Recently, I have spent a lot of time contemplating what I should do with my life, professionally. Artistically I feel confident in my direction, though having taught writing and humanities for the past eight years, my professional and artistic lives crisscross quite a bit. I will always write, it is a spiritual practice that makes me whole. Do I need to make money on my writing? No. Though it would be nice because than I could give more of myself to my writing--money, more than anything, can buy me time and energy. Those natural resources we are all born with--only given back to us in retirement after an honest lifetime's work.
Morganna grew up in Louisville with a mom who didn't love her, a dad who left them, and at age 14 she was working at a strip joint in Baltimore. At a baseball game in 1969, so overtaken with Pete Rose's charms, a friend dared her to kiss him. Morganna did it--she jumped onto the field and ran up to him before anyone could stop her. She had natural assets that gave her a leg up in her rise to stardom on the stripper's stage, but I believe what made her so endearing was the bold joy across her face as she jogged towards the target of her attraction. Something stuck me while I was thinking about her, watching the short documentary. I want to be like her.
My entire life I have been criticized for being idealistic. Even as a little guy. Like when I was eight years old and my dad explained to me what banks did with my money: namely, use it to make more money for themselves. I literally cried this upset me so much. A sincere, innate distaste for usury. At age 35, my idealism is my strength: it is my vision, my intuition, my conviction, my faith, my high standards, my excellence. But here is where I am stuck: how can I use this strength to pay my mortgage?
What I often ask myself is this: what can I do that expresses the underlying potency and brilliance of being alive? If one does not engage with this question, then why live and struggle and be? We each have our own answer. But it's more complicated than simply discovering this because our economies necessitate the accrual of capital. Without it, we can only hope for others' generosity. So the age-old question many of us have asked and which is never so real as when you are the caretaker of children: how to engage my soul in this light of living and get paid for it? Or: how to divide my time and energies between soul work, money work, and family life?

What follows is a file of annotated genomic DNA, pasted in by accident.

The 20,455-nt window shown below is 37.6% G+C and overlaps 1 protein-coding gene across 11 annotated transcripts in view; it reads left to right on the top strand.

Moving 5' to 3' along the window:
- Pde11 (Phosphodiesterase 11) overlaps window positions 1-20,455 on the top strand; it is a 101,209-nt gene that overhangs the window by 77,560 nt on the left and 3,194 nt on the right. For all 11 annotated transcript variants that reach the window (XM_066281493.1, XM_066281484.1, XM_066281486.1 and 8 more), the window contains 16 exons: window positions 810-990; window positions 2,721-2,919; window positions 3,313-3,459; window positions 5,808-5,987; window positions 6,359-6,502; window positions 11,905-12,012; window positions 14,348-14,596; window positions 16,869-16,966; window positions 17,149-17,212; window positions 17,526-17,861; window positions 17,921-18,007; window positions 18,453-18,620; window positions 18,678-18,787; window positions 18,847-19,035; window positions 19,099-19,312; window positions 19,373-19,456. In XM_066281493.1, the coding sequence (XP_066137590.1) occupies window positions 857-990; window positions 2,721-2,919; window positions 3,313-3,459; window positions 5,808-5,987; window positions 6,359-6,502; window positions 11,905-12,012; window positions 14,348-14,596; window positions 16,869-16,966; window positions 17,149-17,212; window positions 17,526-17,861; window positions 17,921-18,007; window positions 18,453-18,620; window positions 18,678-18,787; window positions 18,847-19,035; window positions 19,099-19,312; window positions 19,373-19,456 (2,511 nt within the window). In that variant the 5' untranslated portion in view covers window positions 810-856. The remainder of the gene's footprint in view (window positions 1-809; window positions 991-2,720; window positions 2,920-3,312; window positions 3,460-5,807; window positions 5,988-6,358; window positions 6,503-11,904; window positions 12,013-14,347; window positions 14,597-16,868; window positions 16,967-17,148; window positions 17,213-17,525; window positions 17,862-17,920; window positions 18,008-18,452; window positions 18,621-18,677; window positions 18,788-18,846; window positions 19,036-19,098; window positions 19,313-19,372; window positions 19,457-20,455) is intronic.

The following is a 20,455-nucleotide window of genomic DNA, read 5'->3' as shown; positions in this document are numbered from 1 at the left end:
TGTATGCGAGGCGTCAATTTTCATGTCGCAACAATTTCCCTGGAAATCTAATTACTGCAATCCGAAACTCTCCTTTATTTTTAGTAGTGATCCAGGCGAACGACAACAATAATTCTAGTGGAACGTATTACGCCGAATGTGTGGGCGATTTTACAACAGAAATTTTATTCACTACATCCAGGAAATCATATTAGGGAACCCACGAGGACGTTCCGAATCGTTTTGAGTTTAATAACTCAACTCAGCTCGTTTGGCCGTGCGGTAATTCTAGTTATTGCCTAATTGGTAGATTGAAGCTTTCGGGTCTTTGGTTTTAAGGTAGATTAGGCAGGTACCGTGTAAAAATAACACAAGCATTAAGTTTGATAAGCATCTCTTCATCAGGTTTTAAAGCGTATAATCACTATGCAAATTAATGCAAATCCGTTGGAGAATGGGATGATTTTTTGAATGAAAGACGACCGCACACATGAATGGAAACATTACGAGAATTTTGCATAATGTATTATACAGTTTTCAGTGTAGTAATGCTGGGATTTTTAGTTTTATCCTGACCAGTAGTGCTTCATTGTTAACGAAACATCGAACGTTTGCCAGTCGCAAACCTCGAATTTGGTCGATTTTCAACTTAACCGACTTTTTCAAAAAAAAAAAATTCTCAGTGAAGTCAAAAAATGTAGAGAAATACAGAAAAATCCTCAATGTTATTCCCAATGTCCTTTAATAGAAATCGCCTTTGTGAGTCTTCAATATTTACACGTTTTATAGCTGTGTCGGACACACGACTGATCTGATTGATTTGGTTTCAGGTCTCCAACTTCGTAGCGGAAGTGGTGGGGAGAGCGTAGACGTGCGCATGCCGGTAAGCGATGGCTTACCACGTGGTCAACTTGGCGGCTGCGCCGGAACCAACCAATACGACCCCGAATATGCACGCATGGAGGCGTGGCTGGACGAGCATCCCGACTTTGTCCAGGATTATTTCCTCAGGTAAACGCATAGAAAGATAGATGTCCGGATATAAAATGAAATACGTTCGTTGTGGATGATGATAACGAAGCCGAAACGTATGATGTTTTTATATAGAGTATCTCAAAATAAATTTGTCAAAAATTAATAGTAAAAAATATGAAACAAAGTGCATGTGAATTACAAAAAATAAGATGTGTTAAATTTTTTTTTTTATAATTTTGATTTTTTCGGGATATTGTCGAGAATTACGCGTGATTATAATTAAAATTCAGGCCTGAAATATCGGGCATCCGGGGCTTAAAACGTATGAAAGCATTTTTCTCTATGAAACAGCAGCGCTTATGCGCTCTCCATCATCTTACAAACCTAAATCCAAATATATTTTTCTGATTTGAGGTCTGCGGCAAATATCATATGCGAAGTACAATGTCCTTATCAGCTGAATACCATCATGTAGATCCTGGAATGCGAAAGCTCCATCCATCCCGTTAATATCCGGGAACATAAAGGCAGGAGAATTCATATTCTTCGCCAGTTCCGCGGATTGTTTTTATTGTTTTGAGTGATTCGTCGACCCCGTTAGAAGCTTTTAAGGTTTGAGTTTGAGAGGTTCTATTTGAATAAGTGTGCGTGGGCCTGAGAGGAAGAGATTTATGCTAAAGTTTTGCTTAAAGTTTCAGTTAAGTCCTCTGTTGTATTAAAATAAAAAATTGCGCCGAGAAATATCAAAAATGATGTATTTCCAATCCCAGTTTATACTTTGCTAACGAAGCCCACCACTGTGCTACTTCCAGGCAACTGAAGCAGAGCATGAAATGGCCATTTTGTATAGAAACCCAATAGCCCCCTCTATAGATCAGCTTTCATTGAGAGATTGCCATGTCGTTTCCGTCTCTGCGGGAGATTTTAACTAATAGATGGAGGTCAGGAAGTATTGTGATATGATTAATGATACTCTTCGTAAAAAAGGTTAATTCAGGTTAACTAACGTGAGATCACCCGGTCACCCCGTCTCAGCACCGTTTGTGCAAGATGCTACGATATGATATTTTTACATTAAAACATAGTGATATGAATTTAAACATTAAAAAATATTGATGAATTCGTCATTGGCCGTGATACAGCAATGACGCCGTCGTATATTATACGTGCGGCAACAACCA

Bold joy. Seeing it across Morganna's face, I knew something more about what is inside of me. I knew there is something that I can do which will show the world this exuberance--something I can do for others that is a testament to life's brilliance. Morganna reminded me that I should be bold.
But is it naive to have faith that this boldness will be rewarded financially? It absolutely is. So, despite the misgivings of my youth, maybe I'll have to strip on the side. Shake my moneymaker. Goddamn right.
I'm good with all that: banks, interest, markets, nudity--mine and others. Though greed and consumerism are things I can still soapbox about, I feel empowered to approach the world in quite an opposite way than I did in my 20s. Honest to god, when I was 22, my goal was to be poor. A poor poet existing at the heart of ravaged human experience. I had it good growing up, and I knew there was wisdom afforded to those who had it bad--I wanted it. I am more empathetic, more expansive because of it. But now, I want money. Not money and money only, but engagement with society in a way that adds value. And Morganna shows me an aspect of value that is often overlooked: how we become transfixed by bold joy--how we will pay our money for intangibles. What it means to captivate, to lead, to step out of line. Goddamn if I don't hop a fence and run. You better believe it's gonna make people smile.